Life Story Of John Lee, The, or, The Man They Could Not Hang
In 1885 an Englishman, John Lee, was found guilty of the murder of his benefactress and sentenced to be hanged. Whether because of divine intervention or because of faulty carpentry, the gallows failed to open at the moment of execution. Three attempts were made to hang him and each failed, at which point his sentence was commuted to life imprisonment. After serving twenty-three years, he was released from prison and allowed to rejoin his wife and mother. Later, a dying woman confessed to the murder and Lee's name was finally cleared.
This story, with its supernatural overtones of a benign force at work in the universe, and its ample opportunity for heart-rending sentiment, became by far the most extraordinary 'sleeper' of Australian film history. The story was supposedly based on fact, but the film probably owed its direct inspiration to a stage play first performed in Australia by Phillip Lytton (real name Charles Phillips) in February 1912. Pike & Cooper.
Life Story Of John Lee, The, or The Man They Could Not Hang (Robert Scott, 1912) wr. prod. Phillip Lytton, dp Herbert Finlay; Mervyn Barrington, Edna Phillips, Robert Scott, Robert Henry, Fred Cope; 4 reels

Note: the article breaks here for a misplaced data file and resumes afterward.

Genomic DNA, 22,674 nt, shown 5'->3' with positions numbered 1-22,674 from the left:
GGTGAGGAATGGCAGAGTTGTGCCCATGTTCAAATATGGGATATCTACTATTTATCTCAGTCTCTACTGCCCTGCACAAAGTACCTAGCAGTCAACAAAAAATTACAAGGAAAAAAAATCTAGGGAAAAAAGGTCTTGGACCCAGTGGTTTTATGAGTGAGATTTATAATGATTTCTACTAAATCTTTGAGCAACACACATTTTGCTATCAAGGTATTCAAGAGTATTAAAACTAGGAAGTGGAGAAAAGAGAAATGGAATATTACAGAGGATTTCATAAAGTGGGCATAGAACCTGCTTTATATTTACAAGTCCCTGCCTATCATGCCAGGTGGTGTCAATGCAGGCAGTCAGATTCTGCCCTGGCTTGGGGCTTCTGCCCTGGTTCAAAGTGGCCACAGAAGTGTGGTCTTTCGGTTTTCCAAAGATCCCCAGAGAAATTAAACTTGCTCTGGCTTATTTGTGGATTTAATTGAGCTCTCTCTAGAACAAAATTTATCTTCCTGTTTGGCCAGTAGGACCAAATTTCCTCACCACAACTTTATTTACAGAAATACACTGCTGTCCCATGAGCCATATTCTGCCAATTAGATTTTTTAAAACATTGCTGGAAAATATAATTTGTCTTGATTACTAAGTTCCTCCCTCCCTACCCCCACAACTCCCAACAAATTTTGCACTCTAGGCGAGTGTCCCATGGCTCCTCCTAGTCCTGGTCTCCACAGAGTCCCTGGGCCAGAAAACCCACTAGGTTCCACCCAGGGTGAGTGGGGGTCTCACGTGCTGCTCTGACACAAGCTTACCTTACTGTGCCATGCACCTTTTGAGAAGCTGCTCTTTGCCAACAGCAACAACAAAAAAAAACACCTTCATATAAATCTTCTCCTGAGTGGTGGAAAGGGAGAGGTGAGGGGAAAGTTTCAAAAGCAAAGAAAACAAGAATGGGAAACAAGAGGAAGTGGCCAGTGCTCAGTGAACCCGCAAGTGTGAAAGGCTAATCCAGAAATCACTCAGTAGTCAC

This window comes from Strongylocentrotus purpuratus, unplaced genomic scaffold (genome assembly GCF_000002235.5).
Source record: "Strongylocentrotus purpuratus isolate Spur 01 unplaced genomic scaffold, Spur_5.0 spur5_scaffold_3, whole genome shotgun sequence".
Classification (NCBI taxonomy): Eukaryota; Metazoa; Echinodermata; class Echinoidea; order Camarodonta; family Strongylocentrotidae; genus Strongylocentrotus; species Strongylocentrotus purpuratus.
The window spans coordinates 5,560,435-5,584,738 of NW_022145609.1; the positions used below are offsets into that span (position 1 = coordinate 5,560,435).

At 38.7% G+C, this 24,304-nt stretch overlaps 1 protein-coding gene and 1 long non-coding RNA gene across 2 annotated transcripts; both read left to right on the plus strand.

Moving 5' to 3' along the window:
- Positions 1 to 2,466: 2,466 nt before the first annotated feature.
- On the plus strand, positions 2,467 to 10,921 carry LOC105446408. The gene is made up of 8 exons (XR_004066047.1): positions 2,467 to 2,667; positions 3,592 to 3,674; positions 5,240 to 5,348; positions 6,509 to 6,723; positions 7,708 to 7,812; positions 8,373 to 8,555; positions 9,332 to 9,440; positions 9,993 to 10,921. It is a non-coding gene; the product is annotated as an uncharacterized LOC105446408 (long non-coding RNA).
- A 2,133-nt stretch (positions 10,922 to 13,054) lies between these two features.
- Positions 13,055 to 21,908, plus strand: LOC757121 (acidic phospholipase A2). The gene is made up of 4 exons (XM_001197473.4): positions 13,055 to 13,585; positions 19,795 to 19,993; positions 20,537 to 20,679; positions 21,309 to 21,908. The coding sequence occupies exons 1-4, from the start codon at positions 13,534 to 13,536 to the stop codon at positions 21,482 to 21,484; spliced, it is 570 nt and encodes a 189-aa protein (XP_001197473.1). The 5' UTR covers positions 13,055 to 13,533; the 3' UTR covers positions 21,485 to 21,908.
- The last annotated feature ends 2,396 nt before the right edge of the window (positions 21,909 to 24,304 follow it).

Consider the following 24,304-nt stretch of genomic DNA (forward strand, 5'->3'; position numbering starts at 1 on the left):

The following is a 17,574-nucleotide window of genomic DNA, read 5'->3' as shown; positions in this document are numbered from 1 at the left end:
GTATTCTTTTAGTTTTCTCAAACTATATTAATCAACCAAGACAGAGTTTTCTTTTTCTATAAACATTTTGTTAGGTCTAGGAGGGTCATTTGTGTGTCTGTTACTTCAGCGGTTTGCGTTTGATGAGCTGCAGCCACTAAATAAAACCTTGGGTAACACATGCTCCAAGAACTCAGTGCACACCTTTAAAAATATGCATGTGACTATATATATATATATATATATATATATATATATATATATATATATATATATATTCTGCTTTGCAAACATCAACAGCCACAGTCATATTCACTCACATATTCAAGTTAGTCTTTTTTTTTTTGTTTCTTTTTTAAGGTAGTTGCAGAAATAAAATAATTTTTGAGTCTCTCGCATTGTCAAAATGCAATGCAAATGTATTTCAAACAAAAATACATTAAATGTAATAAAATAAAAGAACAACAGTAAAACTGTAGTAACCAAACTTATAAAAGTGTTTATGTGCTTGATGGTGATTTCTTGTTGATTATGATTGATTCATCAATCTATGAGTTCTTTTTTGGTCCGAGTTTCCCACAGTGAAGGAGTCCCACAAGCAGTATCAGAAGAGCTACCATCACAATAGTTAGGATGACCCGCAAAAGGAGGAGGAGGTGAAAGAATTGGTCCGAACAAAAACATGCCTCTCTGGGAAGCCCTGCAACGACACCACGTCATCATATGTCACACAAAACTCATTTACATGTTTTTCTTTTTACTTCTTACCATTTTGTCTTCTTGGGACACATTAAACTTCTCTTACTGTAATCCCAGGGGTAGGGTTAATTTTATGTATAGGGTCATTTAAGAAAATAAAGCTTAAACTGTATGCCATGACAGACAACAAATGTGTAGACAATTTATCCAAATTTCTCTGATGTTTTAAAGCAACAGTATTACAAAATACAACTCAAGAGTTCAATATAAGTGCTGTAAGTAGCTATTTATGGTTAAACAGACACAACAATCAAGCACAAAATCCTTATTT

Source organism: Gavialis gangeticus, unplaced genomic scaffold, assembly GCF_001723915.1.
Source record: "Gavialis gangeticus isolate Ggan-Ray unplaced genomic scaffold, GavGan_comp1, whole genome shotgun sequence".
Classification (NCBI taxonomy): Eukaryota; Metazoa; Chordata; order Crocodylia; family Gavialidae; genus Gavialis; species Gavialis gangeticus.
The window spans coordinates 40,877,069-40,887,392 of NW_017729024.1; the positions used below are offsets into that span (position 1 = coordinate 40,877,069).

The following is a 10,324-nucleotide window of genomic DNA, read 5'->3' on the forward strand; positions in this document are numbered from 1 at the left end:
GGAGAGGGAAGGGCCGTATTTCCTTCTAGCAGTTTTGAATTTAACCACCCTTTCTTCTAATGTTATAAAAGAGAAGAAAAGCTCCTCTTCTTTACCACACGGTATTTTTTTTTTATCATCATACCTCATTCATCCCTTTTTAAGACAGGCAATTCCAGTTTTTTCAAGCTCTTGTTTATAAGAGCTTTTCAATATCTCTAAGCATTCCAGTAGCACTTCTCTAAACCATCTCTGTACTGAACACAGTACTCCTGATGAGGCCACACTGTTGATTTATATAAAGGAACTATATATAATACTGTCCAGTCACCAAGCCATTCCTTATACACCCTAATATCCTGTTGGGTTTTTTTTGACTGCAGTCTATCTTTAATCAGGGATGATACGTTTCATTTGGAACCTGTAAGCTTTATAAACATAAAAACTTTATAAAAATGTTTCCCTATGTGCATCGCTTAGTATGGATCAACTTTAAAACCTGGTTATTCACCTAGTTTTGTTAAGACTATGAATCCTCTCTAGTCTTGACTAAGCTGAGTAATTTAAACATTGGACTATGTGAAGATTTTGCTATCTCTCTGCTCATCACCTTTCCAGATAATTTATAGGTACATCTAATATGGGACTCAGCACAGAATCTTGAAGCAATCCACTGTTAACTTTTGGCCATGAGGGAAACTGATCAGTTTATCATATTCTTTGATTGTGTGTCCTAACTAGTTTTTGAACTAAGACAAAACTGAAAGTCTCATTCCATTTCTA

According to Scott, the film cost less than £300, and was shot in a tiny studio in North Sydney ... He described the result as 'crude' and Smith's Weekly, 8 January 1921, recalled it as 'about the worst ever'. Despondent about its commercial prospects, Lytton shelved the film without release, and later passed it on to a former employee, Arthur W Sterry, reportedly as a 'present' for his long service (Everyones, 4 March 1925). Pike & Cooper: 37.
Life Story Of John Lee, The, or The Man They Could Not Hang (Arthur W. Sterry, 1921) Sterry and Haldane, wr. Arthur W. Sterry; dp Tasman Higgins; Rose Rooney, David Edelsten; 6 reels; remake of the 1912 film of the same name
Arthur W Sterry and Frederick Haldane had earned a fortune with the 1912 film of The Life Story of John Lee. In 1921 they sought to rejuvenate their means of livelihood by making a new expanded version, including scenes of Lee's happy childhood to sweeten the grim events ahead. ... The crude sentimentality of the scenes of motherly love and self-sacrifice, and the studied cuteness of the children, are thickly evident in the film preserved today in the National Film and Sound Archive, and date the film far more than its crude technical standard. Pike & Cooper: 110.
Man They Could Not Hang, The (Raymond Longford, 1934) Invicta Productions, wr. Lorrie Webb from a 'dramatisation' by Rigby C. Tearle, dp George Malcolm, George Heath; Ronald Roberts, Arthur W. Sterry, Ethel Bashford, Olive Sinclair; based on true story of John Lee; 78 min.
In 1934 the story still carried enough reputation for Raymond Longford to try to salvage his career by making a talkie version, and Sterry was cast in a leading role. Again, despite a film of very doubtful quality, box-office records were easily broken. Pike & Cooper: 110.
Garry Gillard | New: 12 September, 2013 | Now: 6 June, 2017